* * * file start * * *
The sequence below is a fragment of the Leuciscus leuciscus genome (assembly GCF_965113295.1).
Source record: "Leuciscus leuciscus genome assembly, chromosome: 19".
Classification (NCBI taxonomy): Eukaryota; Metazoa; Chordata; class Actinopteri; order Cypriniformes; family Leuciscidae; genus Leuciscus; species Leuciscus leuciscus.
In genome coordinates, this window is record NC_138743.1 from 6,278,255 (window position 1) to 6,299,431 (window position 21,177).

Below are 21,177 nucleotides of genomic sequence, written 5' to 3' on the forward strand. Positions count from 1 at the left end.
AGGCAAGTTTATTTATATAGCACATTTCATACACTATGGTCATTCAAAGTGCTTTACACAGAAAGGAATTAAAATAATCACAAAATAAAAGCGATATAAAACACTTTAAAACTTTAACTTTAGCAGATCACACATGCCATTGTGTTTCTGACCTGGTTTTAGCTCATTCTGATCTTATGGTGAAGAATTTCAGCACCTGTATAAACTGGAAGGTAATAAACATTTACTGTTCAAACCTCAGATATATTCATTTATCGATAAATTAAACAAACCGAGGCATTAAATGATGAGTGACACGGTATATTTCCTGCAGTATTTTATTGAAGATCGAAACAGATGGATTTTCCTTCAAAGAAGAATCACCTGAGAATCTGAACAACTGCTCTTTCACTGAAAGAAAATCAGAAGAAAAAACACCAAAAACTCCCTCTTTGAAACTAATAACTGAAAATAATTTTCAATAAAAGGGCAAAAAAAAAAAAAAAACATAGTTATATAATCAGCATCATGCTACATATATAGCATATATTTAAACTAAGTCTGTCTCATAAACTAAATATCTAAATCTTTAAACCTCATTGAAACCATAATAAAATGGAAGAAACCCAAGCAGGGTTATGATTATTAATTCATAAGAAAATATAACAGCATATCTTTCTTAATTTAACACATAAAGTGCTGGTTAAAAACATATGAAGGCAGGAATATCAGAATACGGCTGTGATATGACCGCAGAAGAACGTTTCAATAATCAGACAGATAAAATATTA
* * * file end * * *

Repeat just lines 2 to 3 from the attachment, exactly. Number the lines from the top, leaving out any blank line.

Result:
Source record: "Leuciscus leuciscus genome assembly, chromosome: 19".
Classification (NCBI taxonomy): Eukaryota; Metazoa; Chordata; class Actinopteri; order Cypriniformes; family Leuciscidae; genus Leuciscus; species Leuciscus leuciscus.